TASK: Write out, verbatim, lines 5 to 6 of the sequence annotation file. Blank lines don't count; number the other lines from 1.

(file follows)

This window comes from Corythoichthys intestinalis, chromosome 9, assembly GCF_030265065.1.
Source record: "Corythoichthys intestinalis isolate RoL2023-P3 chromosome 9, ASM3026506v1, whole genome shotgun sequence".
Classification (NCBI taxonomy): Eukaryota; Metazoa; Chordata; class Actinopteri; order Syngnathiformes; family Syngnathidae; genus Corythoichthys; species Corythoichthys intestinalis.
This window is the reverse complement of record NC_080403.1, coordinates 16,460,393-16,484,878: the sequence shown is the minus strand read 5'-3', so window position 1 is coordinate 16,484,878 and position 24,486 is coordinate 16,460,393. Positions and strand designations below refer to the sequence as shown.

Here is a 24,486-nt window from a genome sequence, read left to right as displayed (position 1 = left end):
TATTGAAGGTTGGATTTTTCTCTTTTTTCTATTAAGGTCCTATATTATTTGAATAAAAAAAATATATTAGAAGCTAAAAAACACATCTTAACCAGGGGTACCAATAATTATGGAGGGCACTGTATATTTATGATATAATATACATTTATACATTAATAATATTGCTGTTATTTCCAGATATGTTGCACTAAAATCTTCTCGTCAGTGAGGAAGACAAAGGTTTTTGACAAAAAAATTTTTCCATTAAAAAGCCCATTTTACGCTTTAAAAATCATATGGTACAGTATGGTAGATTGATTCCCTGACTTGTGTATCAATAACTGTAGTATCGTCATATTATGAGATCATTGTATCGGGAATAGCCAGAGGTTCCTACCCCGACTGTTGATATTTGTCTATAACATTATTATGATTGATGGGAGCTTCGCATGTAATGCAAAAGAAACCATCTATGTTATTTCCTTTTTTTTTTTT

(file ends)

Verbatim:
Here is a 24,486-nt window from a genome sequence, read left to right as displayed (position 1 = left end):
TATTGAAGGTTGGATTTTTCTCTTTTTTCTATTAAGGTCCTATATTATTTGAATAAAAAAAATATATTAGAAGCTAAAAAACACATCTTAACCAGGGGTACCAATAATTATGGAGGGCACTGTATATTTATGATATAATATACATTTATACATTAATAATATTGCTGTTATTTCCAGATATGTTGCACTAAAATCTTCTCGTCAGTGAGGAAGACAAAGGTTTTTGACAAAAAAATTTTTCCATTAAAAAGCCCATTTTACGCTTTAAAAATCATATGGTACAGTATGGTAGATTGATTCCCTGACTTGTGTATCAATAACTGTAGTATCGTCATATTATGAGATCATTGTATCGGGAATAGCCAGAGGTTCCTACCCCGACTGTTGATATTTGTCTATAACATTATTATGATTGATGGGAGCTTCGCATGTAATGCAAAAGAAACCATCTATGTTATTTCCTTTTTTTTTTTT